Are doctors and medicine the first things you think about when someone falls sick? Perhaps. In Chinese society, however, there has been a tradition of self-healing following the natural order of the human body and nature. I condensed the writing below from articles in Ifeng.
In a sense, it can be said that the history of mankind is the process of fighting disease. As one Chinese saying goes, "Everything when born has no disease. Medicine is to nourish life and cure its diseases."
However, modern people's attitude towards treating diseases with medicine has not been positive. In 1882, Shen Bao published a story about not relying on the doctor to treat illnesses. According to the article, Li Zhaotang, the Minister of Fujian Shipbuilding, often felt unwell, could not sleep at night, and his forgetfulness was particularly bad; apparently, he suffered from swollen and painful ankles and was irritable. However, he never liked to take medication but only took some deer antler wine, health pills and other health supplements. Until his condition worsened, he did not undertake medical treatment. Instead, he sent his subordinates to purchase Tingzhou longevity boards while he indulged in flowers and plants as if nothing had happened.
(Tingzhou longevity boards are used in traditional Chinese funerals. Some believe using these boards can bring longevity to the deceased and their descendants. The boards are made from high-quality wood and are often decorated with intricate carvings and designs. While Tingzhou longevity boards are not as common as once, they are still used in some parts of China today.)
In fact, Li Zhaotang’s practice of not relying on the doctor to treat an illness was not a special case among the gentry at that time but a common choice. Zeng Guofan was another example of those who advocated no medicine. In his letters to his family, he repeatedly stressed that he did not believe in medicine, saying that the cure for one's health should be "no medicine" and that prudence in diet and abstinence in appetite were the most important means of maintaining health.
The ‘no medicine’ method is based on a prudent diet, abstaining from greed, and not taking medicines. The family letter repeatedly urged this concept of health. The idea of not using doctors was respected by the Chinese gentry and taken for granted by the public.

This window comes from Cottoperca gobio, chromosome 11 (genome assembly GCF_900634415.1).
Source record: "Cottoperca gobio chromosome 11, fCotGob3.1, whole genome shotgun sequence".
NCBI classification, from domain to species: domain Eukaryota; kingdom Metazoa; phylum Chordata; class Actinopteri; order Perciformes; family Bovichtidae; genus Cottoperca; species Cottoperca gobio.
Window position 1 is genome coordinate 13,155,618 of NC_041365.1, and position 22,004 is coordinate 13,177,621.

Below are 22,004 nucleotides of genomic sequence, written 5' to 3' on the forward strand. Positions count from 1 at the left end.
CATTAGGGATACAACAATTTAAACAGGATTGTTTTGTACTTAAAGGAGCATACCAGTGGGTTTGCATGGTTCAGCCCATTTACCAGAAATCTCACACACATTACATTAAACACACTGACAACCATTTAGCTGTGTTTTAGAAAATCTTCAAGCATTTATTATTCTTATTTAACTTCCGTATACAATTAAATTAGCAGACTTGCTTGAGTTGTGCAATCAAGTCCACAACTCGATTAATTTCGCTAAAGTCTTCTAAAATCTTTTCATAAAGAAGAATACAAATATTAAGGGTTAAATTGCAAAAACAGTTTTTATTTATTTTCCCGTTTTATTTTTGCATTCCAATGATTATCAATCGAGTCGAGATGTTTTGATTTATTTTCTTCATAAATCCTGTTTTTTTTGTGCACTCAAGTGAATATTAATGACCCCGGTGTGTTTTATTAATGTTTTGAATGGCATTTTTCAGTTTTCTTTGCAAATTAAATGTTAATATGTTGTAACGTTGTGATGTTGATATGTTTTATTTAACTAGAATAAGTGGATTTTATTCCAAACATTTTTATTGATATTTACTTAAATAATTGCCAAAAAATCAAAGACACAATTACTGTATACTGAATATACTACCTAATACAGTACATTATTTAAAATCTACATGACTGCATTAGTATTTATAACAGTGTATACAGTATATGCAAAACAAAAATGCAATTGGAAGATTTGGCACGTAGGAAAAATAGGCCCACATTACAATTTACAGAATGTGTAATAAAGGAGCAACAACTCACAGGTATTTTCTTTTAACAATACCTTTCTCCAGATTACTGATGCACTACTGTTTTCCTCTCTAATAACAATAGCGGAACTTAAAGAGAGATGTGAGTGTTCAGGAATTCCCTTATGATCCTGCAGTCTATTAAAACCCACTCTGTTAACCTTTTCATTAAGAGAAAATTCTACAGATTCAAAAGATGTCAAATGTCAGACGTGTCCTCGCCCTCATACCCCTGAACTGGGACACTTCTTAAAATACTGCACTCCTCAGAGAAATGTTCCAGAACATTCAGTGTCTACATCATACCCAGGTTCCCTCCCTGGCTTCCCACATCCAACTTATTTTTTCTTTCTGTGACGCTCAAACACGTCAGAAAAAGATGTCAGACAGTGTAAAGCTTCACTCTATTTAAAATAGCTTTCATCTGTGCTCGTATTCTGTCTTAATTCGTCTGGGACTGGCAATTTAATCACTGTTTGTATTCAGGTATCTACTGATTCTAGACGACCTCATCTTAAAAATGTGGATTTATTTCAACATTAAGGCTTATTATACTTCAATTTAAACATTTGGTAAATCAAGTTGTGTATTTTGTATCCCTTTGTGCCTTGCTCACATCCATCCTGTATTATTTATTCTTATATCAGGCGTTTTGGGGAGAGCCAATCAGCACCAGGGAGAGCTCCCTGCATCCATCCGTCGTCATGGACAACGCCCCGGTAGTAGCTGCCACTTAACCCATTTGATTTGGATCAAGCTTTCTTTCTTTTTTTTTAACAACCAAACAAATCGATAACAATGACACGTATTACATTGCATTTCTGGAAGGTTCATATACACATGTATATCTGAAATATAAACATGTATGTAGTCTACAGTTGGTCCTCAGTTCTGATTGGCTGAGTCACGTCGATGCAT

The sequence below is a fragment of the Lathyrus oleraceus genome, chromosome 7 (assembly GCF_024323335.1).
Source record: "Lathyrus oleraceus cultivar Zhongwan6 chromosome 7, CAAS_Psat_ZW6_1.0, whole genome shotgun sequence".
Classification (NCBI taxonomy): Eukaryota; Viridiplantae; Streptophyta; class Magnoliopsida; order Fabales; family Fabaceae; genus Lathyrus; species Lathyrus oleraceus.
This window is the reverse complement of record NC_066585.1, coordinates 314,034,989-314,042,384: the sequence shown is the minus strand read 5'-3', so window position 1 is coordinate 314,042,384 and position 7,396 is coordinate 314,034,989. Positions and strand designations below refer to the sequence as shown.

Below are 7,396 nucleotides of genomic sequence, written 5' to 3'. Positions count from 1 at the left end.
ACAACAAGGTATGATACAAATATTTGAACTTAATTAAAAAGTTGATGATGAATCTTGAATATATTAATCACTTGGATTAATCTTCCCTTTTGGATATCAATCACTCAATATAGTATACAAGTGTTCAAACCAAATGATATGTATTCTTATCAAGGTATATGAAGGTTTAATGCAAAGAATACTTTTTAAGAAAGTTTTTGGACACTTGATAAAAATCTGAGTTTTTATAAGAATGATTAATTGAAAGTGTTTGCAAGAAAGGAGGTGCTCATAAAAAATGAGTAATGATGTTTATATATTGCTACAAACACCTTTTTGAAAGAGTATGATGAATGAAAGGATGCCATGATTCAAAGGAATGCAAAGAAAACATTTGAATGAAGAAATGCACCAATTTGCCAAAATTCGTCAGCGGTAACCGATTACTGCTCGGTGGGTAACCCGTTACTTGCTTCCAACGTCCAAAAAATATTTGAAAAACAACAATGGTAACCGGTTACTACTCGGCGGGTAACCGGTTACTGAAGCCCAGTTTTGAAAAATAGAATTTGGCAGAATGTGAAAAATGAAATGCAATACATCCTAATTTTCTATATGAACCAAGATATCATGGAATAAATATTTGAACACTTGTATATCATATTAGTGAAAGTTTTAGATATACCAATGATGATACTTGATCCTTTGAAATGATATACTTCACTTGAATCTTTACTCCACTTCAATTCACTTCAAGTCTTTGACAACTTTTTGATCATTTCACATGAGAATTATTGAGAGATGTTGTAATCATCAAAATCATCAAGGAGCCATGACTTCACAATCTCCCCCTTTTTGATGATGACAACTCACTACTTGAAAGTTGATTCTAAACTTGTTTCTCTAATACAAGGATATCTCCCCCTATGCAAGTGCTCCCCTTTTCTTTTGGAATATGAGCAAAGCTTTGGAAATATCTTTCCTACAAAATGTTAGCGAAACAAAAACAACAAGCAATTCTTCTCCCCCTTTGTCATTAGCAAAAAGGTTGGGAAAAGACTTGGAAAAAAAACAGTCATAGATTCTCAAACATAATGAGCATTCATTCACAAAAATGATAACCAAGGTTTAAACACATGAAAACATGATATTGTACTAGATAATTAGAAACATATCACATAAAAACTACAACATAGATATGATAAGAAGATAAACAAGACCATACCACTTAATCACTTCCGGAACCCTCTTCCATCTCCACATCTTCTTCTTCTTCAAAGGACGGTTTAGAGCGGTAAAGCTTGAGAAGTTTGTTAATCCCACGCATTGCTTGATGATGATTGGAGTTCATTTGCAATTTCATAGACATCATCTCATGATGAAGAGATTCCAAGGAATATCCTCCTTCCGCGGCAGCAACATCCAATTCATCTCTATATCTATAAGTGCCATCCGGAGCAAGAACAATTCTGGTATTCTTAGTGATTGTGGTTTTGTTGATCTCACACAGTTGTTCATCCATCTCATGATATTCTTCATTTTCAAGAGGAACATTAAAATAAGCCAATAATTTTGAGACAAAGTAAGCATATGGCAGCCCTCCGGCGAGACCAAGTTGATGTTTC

In the view of traditional Chinese medicine practitioners, "In most cases, when one is sick, nourishing one's body is the most important thing, and taking medicines is the second most important thing." Whenever ordinary physical ailments occur in modern China, people follow their experiences and let nature take its course rather than actively seeking medical help. People often say, if you have a minor illness, you must not take medication, you can listen to your own body and let it heal itself.” Therefore, listening to nature when one is ill is one of the ways to preserve one's health.
In traditional Chinese knowledge, the body is not just a combination of physiological organs but an open, dynamic field. The human body has the same origin, functioning laws, and structure as heaven and earth. It is a subsystem of heaven and earth with the potential to communicate with heaven and earth.
According to Chinese medicine, the flow of blood and qi in the human body may be contrary or smooth, and it should follow nature. Cheng Kuo-peng, a famous doctor in the Qing Dynasty, said in "The Heart of Medicine’:
There are general principles of disease, and there are only eight words: cold, heat, emptiness, realism, appearance, interior, yin, and yang.
These eight characteristics interact to form sixteen subheadings, forming a massive network of disease classification. In this network, although very different, the body's lesions and related diagnosis and treatment are always related to the eight elements.
With the popularity of the natural body view, modern Chinese people treat physical health with a more maintenance and preventive attitude. With remarkable resilience, China's excellent traditional culture constantly renews and develops itself. It still glows with vitality and reflects the value of its history.
During the COVID epidemic, physicians inside and outside China expressed concern about Chinese people resisting vaccination. Conventional Western medicine believes that vaccinations help prevent disease and death. These I-Feng articles clearly confirm that traditional Chinese views consider vaccinations and medicines are unnecessary and should be the last resort in curing disease.
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